About What's Out There
The foundational cornerstone of the What’s Out There® database is a concise glossary organized under 27 types (e.g. Park), 49 sub-types (e.g. Vest Pocket Park) and 14 styles (e.g. Modernist). Written by leading scholars and academics (see Acknowledgments), these types and styles are presented as drop-down menus. These fields, along with the name of the designer and the location (all accessed through Advanced Search), will allow you to frame your individual research queries.
The database also contains hundreds of designer profiles illustrated with 200-word essays. Some designer profiles are linked to considerably longer 1200-word biographical profiles. A complement to these biographies is the collection of 300 profiles in The Cultural Landscape Foundation’s publications Pioneers of the American Landscape (2000) and Shaping of the American Landscape (2009) and in oral history modules which place a spotlight on a select group of influential postwar practitioners.
The database also contains more than 1300 site entries, cataloging some of our country’s most important designed landscapes from before 1976, and in select instances, incorporating post-Bicentennial landscapes designed by a master whose career has been realized. These site entries are well-illustrated and include a concise site description and relevant links to styles, types, Pioneers, websites, and other related TCLF materials. The number of site entries grows each week.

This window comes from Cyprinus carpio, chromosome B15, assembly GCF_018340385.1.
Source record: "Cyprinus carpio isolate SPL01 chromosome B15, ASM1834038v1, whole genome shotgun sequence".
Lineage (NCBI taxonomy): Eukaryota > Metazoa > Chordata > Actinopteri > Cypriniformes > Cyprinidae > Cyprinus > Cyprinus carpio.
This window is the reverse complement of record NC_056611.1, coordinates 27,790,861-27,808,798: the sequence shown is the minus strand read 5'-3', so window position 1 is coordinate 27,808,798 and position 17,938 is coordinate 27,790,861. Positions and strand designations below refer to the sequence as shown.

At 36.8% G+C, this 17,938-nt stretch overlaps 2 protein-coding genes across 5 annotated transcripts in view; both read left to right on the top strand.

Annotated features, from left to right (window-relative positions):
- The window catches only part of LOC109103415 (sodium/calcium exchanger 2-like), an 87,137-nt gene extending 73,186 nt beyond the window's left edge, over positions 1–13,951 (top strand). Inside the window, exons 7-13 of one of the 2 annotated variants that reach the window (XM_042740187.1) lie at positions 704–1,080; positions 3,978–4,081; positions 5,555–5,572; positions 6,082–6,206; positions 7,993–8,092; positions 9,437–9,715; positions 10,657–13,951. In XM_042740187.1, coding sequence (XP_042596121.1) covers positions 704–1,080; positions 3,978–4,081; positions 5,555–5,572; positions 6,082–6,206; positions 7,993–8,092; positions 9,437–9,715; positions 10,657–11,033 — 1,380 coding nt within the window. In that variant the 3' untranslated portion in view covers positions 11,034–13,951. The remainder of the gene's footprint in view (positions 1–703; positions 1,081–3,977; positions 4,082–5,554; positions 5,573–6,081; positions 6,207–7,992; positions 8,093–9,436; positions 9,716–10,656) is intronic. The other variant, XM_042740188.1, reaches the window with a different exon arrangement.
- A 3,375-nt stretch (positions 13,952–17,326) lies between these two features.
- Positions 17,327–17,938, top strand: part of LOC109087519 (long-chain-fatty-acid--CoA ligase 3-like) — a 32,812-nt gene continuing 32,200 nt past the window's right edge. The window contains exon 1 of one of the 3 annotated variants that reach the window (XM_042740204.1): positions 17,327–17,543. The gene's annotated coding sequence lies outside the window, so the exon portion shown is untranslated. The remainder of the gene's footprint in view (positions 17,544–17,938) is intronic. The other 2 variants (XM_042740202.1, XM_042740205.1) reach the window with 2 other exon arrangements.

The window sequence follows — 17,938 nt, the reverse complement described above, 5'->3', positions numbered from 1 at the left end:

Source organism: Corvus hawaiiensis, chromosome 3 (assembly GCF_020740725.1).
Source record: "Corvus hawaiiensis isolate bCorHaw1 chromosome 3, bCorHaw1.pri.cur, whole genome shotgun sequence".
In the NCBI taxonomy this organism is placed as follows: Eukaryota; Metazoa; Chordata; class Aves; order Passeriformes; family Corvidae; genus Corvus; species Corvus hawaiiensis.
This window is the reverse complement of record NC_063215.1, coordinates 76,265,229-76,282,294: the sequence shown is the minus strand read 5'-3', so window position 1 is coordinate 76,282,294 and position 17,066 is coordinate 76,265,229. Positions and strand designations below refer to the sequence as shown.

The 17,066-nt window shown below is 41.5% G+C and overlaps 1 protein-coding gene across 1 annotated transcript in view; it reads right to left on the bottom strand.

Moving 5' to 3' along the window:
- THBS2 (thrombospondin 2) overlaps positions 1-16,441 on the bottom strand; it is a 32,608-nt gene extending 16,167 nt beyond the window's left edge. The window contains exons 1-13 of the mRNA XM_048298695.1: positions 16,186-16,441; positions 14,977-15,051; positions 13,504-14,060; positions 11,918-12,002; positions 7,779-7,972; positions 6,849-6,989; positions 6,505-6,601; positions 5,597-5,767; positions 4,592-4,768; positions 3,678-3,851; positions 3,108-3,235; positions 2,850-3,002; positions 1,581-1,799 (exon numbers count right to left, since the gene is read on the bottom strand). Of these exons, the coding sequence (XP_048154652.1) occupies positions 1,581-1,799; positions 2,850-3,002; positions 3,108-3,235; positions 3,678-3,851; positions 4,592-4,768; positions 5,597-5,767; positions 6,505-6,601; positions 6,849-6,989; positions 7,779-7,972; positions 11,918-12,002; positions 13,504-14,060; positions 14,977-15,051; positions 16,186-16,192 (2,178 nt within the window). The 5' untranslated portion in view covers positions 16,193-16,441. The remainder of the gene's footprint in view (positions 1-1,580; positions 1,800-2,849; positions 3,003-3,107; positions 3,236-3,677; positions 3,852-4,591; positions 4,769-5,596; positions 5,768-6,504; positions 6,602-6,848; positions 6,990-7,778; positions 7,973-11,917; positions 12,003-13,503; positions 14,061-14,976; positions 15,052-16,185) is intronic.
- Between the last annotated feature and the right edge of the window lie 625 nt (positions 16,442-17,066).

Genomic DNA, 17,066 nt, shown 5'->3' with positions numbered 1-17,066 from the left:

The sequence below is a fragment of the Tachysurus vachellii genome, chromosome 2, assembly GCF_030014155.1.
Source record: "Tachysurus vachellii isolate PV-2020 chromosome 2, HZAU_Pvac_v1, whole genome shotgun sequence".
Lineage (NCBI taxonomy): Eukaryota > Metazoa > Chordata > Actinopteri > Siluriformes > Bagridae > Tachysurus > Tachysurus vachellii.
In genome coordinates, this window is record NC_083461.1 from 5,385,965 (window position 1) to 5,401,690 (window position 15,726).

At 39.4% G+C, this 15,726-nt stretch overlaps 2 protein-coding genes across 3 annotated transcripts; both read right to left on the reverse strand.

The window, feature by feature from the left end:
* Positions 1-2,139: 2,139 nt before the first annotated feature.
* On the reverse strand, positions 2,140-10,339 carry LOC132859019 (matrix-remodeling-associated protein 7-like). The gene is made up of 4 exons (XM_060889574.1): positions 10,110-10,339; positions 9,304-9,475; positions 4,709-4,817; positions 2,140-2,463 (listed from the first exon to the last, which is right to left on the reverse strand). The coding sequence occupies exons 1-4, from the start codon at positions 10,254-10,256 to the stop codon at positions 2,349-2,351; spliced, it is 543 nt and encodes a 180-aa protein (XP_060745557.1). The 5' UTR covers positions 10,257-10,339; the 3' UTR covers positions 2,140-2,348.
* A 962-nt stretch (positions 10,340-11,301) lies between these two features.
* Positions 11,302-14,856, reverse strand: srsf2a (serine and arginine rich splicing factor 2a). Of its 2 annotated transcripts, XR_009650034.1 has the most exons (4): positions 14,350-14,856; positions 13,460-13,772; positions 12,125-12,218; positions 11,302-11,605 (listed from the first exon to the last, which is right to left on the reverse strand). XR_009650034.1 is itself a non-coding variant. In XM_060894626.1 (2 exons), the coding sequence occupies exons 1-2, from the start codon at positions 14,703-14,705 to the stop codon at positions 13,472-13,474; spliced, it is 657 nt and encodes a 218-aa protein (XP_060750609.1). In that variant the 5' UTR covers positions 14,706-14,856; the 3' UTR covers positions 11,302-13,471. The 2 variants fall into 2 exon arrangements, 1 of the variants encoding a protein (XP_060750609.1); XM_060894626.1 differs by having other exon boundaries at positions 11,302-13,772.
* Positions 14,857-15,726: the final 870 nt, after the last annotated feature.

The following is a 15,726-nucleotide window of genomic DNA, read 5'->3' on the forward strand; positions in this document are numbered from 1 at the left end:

What’s Out There incorporates historic designed landscapes from all 50 states. It contains National Historic Landmark (NHL) properties which are designated with significance in landscape. In addition, the database selects from the approximately 1900 National Register of Historic Places sites to include those which relate to the designed landscape.
The What’s Out There database will grow richer through an ongoing conversation with our audience and a series of carefully constructed partnerships with professional colleagues, like-minded institutions, and landscape architecture and planning programs within university communities. Submissions are crafted in accordance with concise guidelines and are vetted by staff.
Images included in the database are available for public use with attribution to The Cultural Landscape Foundation, as well as to the photographer, when one is noted.